A recent Politico.com post by Melinda Henneberger left me with both admiration and concern. Her title alone -- “The Christian Argument Against Obama’s and Palin’s View of Jared Loughner as ‘Evil’” -- filled me with admiration. It’s rare these days to read someone able to think deeply and Christianly about contemporary events. Like Henneberger, I worry when I hear “evil” used as a descriptive term and applied to a specific person, especially a person like Jared Loughner who is so obviously ill.
Yet for people of faith to expunge the word “evil” from our vocabulary would be a great loss. Traditional Christian thought about evil has much to say to us about Tucson and similar tragedies.
As cancer is a deviation from a healthy cell and suffocation is the lack of oxygen, we know evil as privatio boni, the absence of the good. This is what St. Augustine meant when he described evil as non-being. Evil is a tear, a breach, in the fabric of creation.
This traditional view suggests that we should avoid thinking of evil as a personal attribute. To call a specific person “evil” is to suggest that he is qualitatively different from the rest of us. But each of us participates in our own way in non-being and is depleted by our own rebellious participation in the breach.
Henneberger includes a lengthy quote from Obama’s address that concerns her:
“Scripture tells us that there is evil in the world and that terrible things happen for reasons that defy human understanding. In the words of Job, ‘when I looked for light, then came darkness.’ Bad things happen, and we must guard against simple explanations in the aftermath. For the truth is that none of us can know exactly what triggered this vicious attack. None of us can know with any certainty … what thoughts lurked in the inner recesses of a violent man’s mind.”
For Henneberger, this comes much too close to rendering Loughner as a personification of evil. It “confuse[s] mental illness with wickedness.”
I heard these words differently. They seem to me an accurate depiction of the tear in the fabric of creation that occurred in Tucson. When Obama referred to the “inner recesses” of a “violent mind,” I believe he was suggesting that evil has the power to overtake any of us through minute, imperceptible advances. This is something Christians must be willing to acknowledge.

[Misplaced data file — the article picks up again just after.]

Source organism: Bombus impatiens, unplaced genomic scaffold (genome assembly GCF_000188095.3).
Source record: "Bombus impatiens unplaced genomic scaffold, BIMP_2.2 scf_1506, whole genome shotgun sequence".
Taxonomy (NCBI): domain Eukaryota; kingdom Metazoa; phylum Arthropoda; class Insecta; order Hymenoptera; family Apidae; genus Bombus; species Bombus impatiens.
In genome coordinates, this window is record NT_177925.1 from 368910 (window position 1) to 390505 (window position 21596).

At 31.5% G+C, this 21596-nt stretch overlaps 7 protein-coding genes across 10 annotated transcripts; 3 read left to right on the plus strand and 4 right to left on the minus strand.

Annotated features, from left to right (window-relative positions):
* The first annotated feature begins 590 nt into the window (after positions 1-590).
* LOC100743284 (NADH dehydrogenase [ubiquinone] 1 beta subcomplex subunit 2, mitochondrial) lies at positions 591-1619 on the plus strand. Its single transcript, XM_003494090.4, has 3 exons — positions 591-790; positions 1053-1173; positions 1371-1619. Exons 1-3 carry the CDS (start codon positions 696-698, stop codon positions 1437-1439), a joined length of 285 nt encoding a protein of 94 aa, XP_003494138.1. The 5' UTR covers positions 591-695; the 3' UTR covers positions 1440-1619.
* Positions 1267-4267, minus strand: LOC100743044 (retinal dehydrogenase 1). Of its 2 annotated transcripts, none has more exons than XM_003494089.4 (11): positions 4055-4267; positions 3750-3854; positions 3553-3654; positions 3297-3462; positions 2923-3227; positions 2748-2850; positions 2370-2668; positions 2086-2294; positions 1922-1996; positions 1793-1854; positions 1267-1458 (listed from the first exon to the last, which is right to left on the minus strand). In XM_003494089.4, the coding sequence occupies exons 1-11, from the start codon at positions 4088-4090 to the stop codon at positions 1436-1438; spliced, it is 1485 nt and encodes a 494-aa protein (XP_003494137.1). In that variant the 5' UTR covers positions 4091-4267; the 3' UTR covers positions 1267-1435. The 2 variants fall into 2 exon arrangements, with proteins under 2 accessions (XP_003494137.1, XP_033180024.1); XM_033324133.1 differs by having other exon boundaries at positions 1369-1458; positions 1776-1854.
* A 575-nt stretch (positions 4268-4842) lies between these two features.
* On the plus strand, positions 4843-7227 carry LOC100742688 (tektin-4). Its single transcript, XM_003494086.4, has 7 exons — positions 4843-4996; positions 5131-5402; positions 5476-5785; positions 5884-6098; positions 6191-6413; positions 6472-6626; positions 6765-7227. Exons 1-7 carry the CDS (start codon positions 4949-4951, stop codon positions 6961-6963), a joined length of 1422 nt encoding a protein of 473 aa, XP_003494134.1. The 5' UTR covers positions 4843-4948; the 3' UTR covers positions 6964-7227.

“60 Minutes” hosted an interview with two friends of Loughner’s. They used to get together four or five times a week to discuss philosophy. And their philosophy of choice was nihilism. One friend said this, ‘It wasn’t that Jared didn’t believe in anything. It’s that he actually believed in nothing.’ Loughner became obsessed with a film called “Waking Life” where a man considers different philosophies of life and finally settles upon nihilism. He demonstrates his commitment by setting himself on fire.
Loughner deeply inhaled the fumes of our cultural nihilism. He celebrated his participation, which we all share, in the breech. To acknowledge that is not necessarily to separate Loughner from the rest of us. It may in fact reveal our own complicity, leading us to W. H. Auden’s acknowledgment that “evil sleeps in our bed and eats at our table.”
One of the things Loughner has to teach us is that of our own complicity in the Tucson tragedy. We do this by passively capitulating to our culture’s celebration of nothingness. Consider something as silly – and seemingly harmless -- as “Reality TV.” Shows like “The Jersey Shore” not only make light of terrible life choices. They glorify the wasted life. They propagate the cultural myth that our lives lack purpose. As Christians fail to counter this myth with prophetic utterance and interceding prayer, we are complicit in the cultivation of troubled young hearts and minds.
Shortly after the Columbine tragedy, art historian David Hickey observed that what most characterizes “the killer children from the suburbs is their absolute lack of imagination . . . They can’t imagine obliterating a million hopes, dreams and memories by squeezing a tiny metal trigger. They can’t imagine the empty space they are making in succeeding generations.” The empty space. That’s a good placeholder for the evil that occurred in both Columbine and Tucson.
Melinda Henneberger is right. We must not personify evil and casually ascribe it to someone else. Yet Barack Obama is more right. We must dare to speak of evil when we encounter it. Otherwise, we have no chance of recognizing it when it comes to “sleep in our bed, to eat at our table.”